Teaching always has a specific historical, institutional and pedagogical context, with the result that any given course constitutes an unpredictable and unreproducible moment in the lives of everyone involved. A classroom is not a level playing field, and a body of students is not homogenous: students come into a classroom already marked by varied and often contradictory degrees of social privilege and disadvantage; with different strengths and knowledges, whether recognized or unrecognized; and with unequal relations to power. What I aim to do through teaching is to provide students with a vocabulary for better understanding their complex relationships to the world they inhabit. The job of a teacher, as I see it, is partly to introduce and explain new concepts, ideas and texts, but even more importantly, it is to awaken in students a set of translatable skills, principal among which is critical thinking, through which they can articulate their being in the world.

If these are immodest aims, it is in part because my main area of study, postcolonial feminism, is a politically uncompromising field which aims to do no less than repair the damage wrought by the collaborative forces of colonialism and patriarchy. I do not see these as distant historical processes; rather, I believe that my students and I live in the world that colonialism built, and that we have complicated relations of complicity with and resistance to that regime. My teaching seeks to bring students in contact with literary, theoretical, and popular perspectives other than their own so as to enable them to see their own place in the world as historically and materially specific and so as to give them the intellectual tools for articulating their complex relationships to those epistemic regimes. Ultimately, I want my students to be able to imagine the world differently.

When designing courses, I take my cue from postcolonial theorist Edward Said, who argues that one means of overcoming Orientalism is to structure our scholarship around "a discipline defined intellectually" rather than "a 'field' like Orientalism defined either canonically, imperially, or geographically" (326). As I understand it, this means forsaking the commitment to coverage for its own sake and thinking instead about the particular intellectual problems that a certain body of work might pose. In a course called "Introduction to Postcolonialism," for instance, I will bring together texts that provide useful ways to think about colonial discourse and its critique; the position of women and the changing significance of gender under precolonial, colonial and postcolonial regimes; precolonial cultural formations; and the effects of ongoing colonial situations. While the resulting syllabus might look like a survey course, with an opening text by Joseph Conrad, followed by sections on African, Indian, Northern Irish and Canadian literature, the different units are held together by a solid investigative framework that engages students from the very beginning in crucial debates in postcolonial studies.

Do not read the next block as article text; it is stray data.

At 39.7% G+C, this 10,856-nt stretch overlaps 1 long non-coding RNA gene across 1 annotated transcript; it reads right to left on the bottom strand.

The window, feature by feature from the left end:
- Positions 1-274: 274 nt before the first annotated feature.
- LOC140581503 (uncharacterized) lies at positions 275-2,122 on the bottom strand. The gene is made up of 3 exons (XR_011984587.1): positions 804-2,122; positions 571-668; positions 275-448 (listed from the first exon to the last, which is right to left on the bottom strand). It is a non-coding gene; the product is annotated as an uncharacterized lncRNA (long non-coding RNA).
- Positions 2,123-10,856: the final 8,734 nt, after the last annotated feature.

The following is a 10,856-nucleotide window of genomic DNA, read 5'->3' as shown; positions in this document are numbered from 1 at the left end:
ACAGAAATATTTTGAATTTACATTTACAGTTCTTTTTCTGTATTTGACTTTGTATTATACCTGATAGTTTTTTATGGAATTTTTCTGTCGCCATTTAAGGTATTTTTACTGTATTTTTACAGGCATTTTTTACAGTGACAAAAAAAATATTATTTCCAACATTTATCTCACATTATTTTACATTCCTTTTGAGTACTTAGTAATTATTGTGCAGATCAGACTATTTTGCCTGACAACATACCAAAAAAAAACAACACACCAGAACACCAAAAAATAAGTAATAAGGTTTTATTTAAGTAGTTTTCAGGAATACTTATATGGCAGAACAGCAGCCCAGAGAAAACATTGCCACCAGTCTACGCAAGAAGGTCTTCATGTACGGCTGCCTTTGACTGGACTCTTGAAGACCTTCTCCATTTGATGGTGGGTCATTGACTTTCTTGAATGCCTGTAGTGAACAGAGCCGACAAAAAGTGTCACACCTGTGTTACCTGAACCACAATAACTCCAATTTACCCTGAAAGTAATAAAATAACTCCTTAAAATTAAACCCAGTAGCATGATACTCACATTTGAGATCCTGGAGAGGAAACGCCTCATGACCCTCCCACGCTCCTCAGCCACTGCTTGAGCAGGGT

I firmly believe that students at all stages are capable of grappling with complicated ideas and intricate texts. However, students in earlier years of their programs need to be given quite a bit of background information and explicit lessons in how to read; they cannot be expected to grasp ideas with the nuance I expect from more senior students. Nonetheless, I am absolutely convinced that they can read difficult material successfully. An example from my own teaching might be the "Literary Theory" course. Populated by second-year students, and designed to give them a basis in theory for future courses, "Literary Theory" asks a lot of participants. Rather than relying on vulgarizations of difficult theorists, I insist that students wrestle with major figures themselves. When we read, for instance, excerpts from French poststructuralist Jacques Derrida's most challenging texts, a good deal of class time is devoted to explaining the basic tenets of deconstruction. I will use whatever teaching materials I have at hand: this year, for instance, I brought in Lego blocks so as to give students a concrete example of a structure. Looking at this simple structure got us very quickly to the idea that structures have centers and produce binary oppositions, two ideas students have found difficult to grasp in the past.